First, understand the terms of your relationship with the customer. Do you have a legal contract that specifies which products or services you’ll provide, such as home remodeling or wedding planning? If so, you need to review the terms carefully to avoid legal consequences for breach of contract.

Next, what is the nature of your relationship? Have you maintained in-person communications for several months or years, or do you primarily run an eCommerce retail store where all of your transactions are online? 

In the case of personal client relationships, it may be best to break up in person. However, in the pandemic era you may be forgiven for handling it in a socially distanced way, such as over the phone. With more personal client relationships, it’s best to avoid breaking up over text or email, which can seem cowardly and unprofessional. However, in the case of online-only customers, email communication is acceptable.

Fourth: Write down what you want to say


Even if it’s better to have the initial “breakup” meeting in person, prepare your remarks ahead of time. You’ll likely be nervous, and the client may react angrily, so you want to have your talking points clearly laid out. Avoid long-winded explanations or statements that assign blame such as “you violated our agreement” or “you’re rude and my team hates working with you.” Instead, explain that the terms of your agreement were exceeded and include expectations not previously agreed to (or whatever the issue is). Then — and most importantly — explain what steps you will take to help the client smoothly transition to another business or service provider. Be sure to follow up immediately in writing with a recap of the meeting. This ensures you have a record of what was discussed while it’s still fresh in your mind.

For customers who are primarily online, it may make more sense to handle the breakup over email. For instance, if you have a customer who constantly complains about your product or service, or who consistently tries to low-ball your price with a competitor’s rates, it may actually be quite easy to call their bluff and invite them to move on to the other company. While you may lose a paying customer, you can now refocus your valuable energy (and that of your employees) to serve your other customers.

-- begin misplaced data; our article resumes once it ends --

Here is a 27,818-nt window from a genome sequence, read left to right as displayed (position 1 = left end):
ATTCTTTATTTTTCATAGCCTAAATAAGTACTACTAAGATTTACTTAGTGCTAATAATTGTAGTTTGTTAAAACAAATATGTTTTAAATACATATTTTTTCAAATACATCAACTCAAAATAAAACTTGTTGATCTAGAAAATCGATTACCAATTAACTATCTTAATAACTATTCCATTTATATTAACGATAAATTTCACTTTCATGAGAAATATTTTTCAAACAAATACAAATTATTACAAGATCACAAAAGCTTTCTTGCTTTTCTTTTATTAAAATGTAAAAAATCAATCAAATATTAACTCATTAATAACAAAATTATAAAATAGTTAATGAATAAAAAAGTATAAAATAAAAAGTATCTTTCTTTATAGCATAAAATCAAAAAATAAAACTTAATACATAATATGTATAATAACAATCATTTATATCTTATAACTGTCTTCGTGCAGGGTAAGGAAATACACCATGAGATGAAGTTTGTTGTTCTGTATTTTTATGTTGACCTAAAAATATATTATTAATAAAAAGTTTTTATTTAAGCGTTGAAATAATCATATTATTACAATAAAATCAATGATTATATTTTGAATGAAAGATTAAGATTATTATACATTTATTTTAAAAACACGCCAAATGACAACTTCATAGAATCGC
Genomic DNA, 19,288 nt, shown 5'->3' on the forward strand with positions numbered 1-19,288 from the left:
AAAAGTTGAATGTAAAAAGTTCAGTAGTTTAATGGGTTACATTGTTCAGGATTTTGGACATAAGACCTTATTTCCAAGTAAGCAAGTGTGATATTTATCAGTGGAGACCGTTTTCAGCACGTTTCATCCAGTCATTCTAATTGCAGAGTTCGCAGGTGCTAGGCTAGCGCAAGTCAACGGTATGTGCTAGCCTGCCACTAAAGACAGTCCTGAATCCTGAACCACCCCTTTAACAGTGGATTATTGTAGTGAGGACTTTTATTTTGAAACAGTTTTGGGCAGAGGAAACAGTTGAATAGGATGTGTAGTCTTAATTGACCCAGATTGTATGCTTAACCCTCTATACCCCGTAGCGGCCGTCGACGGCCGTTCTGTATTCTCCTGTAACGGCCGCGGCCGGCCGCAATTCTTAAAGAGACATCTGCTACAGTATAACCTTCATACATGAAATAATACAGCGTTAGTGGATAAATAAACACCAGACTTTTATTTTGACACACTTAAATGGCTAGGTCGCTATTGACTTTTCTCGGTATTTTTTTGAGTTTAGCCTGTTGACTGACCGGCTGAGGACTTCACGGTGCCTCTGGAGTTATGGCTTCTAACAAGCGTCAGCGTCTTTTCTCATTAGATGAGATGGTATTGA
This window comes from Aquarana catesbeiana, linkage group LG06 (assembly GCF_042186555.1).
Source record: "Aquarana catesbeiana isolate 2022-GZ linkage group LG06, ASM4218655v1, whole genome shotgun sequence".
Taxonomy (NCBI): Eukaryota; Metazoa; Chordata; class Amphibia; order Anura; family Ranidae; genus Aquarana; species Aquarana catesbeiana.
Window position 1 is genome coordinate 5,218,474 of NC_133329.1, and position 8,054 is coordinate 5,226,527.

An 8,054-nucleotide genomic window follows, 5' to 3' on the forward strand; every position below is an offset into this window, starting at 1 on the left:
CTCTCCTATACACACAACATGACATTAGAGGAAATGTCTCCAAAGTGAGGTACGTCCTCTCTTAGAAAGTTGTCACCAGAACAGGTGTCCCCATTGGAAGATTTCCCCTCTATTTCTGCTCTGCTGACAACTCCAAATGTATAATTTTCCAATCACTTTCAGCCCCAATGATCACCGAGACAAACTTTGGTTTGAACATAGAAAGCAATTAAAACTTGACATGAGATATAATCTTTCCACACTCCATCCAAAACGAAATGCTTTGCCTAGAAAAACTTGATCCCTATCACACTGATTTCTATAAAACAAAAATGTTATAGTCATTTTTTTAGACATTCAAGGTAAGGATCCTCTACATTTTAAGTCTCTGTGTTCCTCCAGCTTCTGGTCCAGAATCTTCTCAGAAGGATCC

It’s also possible that the customer’s needs have simply outgrown your business, or perhaps the relationship was never a good fit in the first place. In this case, provide these customers with a list of legitimate companies who may be better equipped to serve them. This not only helps to end the relationship on a positive note, it also keeps the door open in case their needs change down the road. That customer may also remember you in a good way and refer other customers to you down the road. 

Fifth: Don’t think of the breakup as a loss, but as a reinvestment in your business


Many of us have experienced the messiness of a breakup and the benefits that eventually come from removing a toxic relationship from your life. No company wants to lose customers, but if you’ve been spending immense time, effort, and emotional energy to hold onto a customer, you might be surprised by how much you get back once that customer is gone. You and your employees will likely be happier and more productive — assets you can then reinvest into your company and other customer relationships.

By focusing on the customer journey you will be able to quickly identify and reward your most loyal customers while weeding out the toxic ones. Download our customer journey guide to learn how!